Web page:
Supreme Court to decide on Lodha Committee recommendations on Monday
It has been a long-drawn case with the BCCI officials and the majority of its member state associations taking a stubborn approach over the Lodha Committee recommendations.cricket Updated: Oct 29, 2017 22:00 IST
The Indian cricket fraternity will be following with keen interest Monday’s Supreme Court proceedings over the implementation on the Lodha reforms in cricket administration.
It has been a long-drawn case with the Board of Control for Cricket in India officials and the majority of its member state associations taking a stubborn approach over the restructuring of their administrative structure.
Under instructions from the Court, the Committee of Administrators (CoA), led by Vinod Rai, has submitted its draft of the new constitution to the Supreme Court, one that includes the acceptance of the Lodha reforms. But it was met with opposition from BCCI’s acting president CK Khanna and treasurer Anirudh Chaudhry, who suggested to the court that certain clauses of the Rules & Regulations be deleted from the new constitution.
In its order of September 21, the Court had asked the BCCI office-bearers to respond to the Draft Constitution, include the suggestions of the Lodha committee in its entirety, co-operate or face serious consequences.
Khanna and Chaudhry have taken extracts from the Court’s original order on July 18 on the aspect of protection given to the State associations by the Constitution of India. The apex court is expected to look into the office-bearers’ suggestions in Monday’s hearing.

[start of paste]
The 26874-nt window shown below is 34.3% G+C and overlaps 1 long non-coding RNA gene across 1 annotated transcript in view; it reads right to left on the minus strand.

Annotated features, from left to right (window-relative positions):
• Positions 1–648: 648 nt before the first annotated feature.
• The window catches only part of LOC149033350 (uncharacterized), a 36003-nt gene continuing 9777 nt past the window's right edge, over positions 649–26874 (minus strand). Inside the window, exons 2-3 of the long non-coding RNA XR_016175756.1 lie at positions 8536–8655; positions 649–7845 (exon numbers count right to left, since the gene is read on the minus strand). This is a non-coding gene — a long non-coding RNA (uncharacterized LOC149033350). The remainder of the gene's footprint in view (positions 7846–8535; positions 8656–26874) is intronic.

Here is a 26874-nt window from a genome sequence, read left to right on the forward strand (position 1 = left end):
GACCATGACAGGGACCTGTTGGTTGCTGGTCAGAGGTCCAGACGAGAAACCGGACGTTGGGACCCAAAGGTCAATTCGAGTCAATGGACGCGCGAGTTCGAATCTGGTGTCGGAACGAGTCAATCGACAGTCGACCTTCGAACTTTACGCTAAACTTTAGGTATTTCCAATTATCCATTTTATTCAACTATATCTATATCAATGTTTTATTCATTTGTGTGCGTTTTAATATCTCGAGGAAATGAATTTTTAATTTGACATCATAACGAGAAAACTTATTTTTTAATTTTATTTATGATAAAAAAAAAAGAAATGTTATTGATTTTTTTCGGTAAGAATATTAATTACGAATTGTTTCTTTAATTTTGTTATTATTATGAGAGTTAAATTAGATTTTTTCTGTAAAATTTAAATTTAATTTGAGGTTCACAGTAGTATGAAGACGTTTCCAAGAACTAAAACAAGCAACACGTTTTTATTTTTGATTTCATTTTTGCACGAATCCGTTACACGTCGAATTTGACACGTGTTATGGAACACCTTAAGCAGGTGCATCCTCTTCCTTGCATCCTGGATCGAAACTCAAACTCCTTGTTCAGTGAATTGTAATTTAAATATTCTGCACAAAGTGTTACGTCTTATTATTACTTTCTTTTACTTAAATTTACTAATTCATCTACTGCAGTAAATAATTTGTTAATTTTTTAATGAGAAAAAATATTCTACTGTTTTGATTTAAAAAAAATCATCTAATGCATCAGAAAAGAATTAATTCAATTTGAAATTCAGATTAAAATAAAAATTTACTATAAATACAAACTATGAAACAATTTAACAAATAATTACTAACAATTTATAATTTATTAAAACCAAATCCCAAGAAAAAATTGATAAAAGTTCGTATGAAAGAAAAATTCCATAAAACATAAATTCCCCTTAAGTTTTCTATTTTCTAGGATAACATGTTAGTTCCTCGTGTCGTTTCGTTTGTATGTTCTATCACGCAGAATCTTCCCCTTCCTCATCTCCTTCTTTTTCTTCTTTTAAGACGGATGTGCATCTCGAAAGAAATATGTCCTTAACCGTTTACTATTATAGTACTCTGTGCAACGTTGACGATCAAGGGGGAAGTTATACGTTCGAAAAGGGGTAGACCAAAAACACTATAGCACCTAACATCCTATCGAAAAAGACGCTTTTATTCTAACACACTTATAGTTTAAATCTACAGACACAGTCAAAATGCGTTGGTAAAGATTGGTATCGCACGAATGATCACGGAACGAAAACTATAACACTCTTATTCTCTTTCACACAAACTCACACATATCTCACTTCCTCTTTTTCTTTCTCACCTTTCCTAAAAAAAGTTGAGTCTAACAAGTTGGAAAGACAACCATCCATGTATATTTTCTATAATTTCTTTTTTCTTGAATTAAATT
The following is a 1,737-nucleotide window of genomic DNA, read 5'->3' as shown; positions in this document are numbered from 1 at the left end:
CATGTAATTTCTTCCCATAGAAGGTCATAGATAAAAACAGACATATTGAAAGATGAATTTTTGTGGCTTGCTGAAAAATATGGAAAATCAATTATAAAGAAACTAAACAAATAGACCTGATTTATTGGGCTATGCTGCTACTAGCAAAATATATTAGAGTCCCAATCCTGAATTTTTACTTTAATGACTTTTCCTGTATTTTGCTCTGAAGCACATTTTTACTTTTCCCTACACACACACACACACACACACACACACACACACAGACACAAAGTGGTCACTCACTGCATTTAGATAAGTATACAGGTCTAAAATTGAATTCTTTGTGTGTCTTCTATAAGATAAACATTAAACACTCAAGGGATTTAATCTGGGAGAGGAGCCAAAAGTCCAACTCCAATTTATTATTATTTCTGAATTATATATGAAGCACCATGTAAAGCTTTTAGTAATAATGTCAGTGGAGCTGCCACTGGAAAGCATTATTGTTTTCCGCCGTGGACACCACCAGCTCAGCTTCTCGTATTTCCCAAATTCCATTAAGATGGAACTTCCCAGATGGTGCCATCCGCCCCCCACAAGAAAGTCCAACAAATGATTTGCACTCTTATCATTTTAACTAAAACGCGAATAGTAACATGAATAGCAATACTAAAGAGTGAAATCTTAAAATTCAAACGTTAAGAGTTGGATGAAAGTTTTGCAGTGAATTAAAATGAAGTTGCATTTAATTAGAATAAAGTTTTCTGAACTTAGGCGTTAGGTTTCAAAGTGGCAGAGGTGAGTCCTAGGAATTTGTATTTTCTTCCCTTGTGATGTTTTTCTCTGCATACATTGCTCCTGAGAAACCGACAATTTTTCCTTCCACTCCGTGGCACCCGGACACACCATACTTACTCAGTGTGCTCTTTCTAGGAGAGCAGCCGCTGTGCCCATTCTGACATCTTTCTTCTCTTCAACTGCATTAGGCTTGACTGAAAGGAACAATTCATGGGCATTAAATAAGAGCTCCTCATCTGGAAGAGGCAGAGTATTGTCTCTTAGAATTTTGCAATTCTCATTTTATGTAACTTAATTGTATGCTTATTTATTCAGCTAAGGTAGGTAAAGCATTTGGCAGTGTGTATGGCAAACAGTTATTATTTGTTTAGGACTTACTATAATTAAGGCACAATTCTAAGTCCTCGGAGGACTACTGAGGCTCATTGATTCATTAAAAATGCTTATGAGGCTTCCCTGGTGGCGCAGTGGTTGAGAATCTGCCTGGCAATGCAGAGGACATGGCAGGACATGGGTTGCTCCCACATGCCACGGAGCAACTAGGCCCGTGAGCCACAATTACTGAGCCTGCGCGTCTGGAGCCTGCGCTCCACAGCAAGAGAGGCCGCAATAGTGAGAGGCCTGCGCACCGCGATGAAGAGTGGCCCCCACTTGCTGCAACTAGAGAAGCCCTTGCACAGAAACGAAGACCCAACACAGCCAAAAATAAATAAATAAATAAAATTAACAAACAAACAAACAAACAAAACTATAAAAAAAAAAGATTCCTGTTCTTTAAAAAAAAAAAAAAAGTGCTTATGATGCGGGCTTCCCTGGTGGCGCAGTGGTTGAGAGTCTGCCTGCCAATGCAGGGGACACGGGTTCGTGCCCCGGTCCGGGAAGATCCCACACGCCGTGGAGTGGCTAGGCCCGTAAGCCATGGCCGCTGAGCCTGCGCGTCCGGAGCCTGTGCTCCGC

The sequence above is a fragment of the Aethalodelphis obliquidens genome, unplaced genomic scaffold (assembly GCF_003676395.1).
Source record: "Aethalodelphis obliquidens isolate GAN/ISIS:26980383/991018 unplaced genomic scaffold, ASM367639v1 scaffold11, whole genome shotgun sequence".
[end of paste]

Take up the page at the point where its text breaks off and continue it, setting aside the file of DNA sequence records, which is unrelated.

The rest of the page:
Khanna and Chaudhary have suggested that all amendments proposed by the CoA on their own volition or otherwise, that seek to amend the Constitution of the BCCI as contained in the Justice Lodha committee report and as accepted by the Hon’ble Supreme court with certain clarifications and modifications, be removed.
The state associations have also filed several review petitions, opposing the newly drafted constitution for the BCCI stating that it could destroy the game itself. The associations from Maharashtra (barring Vidarbha) and Gujarat want the Apex Court to reconsider the one-state one-vote policy, which would cost them their voting rights. In the Lodha panel’s recommendation over ‘one state one vote’, the three bodies each in Maharashtra and Gujarat will enjoy voting rights on a rotation basis, relegating associations like the Mumbai Cricket Association to an associate member of the board.
Cooling off period after every three years and a maximum term of nine years for the cricket administrators (separately in the State and BCCI office).
“It is going to be a big day if the Court approves the Lodha recommendations,” said a BCCI expert.
“The BCCI lawyers will place their reservations over a few things and the Court may approve it with some modifications like the one-state and one vote,” he added.
According to experts, the Apex Court may wait for one more hearing before delivering the final verdict.